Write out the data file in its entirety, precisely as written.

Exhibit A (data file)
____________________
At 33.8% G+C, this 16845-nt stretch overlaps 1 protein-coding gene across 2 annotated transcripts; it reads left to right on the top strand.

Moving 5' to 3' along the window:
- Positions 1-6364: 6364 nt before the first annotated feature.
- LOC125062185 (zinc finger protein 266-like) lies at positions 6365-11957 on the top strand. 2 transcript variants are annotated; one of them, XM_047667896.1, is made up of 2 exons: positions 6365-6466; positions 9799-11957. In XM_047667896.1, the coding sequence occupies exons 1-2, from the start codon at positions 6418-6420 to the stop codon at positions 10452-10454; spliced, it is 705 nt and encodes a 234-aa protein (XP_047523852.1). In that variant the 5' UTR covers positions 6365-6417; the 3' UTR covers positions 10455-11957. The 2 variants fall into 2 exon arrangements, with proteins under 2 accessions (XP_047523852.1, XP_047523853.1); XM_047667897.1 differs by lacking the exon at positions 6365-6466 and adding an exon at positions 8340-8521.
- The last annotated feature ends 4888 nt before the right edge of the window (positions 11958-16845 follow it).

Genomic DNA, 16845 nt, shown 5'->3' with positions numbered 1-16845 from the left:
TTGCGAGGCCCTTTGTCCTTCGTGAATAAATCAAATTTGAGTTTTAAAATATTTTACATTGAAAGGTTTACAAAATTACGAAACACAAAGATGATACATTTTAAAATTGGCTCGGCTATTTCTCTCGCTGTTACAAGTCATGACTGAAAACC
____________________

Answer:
At 33.8% G+C, this 16845-nt stretch overlaps 1 protein-coding gene across 2 annotated transcripts; it reads left to right on the top strand.

Moving 5' to 3' along the window:
- Positions 1-6364: 6364 nt before the first annotated feature.
- LOC125062185 (zinc finger protein 266-like) lies at positions 6365-11957 on the top strand. 2 transcript variants are annotated; one of them, XM_047667896.1, is made up of 2 exons: positions 6365-6466; positions 9799-11957. In XM_047667896.1, the coding sequence occupies exons 1-2, from the start codon at positions 6418-6420 to the stop codon at positions 10452-10454; spliced, it is 705 nt and encodes a 234-aa protein (XP_047523852.1). In that variant the 5' UTR covers positions 6365-6417; the 3' UTR covers positions 10455-11957. The 2 variants fall into 2 exon arrangements, with proteins under 2 accessions (XP_047523852.1, XP_047523853.1); XM_047667897.1 differs by lacking the exon at positions 6365-6466 and adding an exon at positions 8340-8521.
- The last annotated feature ends 4888 nt before the right edge of the window (positions 11958-16845 follow it).

Genomic DNA, 16845 nt, shown 5'->3' with positions numbered 1-16845 from the left:
TTGCGAGGCCCTTTGTCCTTCGTGAATAAATCAAATTTGAGTTTTAAAATATTTTACATTGAAAGGTTTACAAAATTACGAAACACAAAGATGATACATTTTAAAATTGGCTCGGCTATTTCTCTCGCTGTTACAAGTCATGACTGAAAACC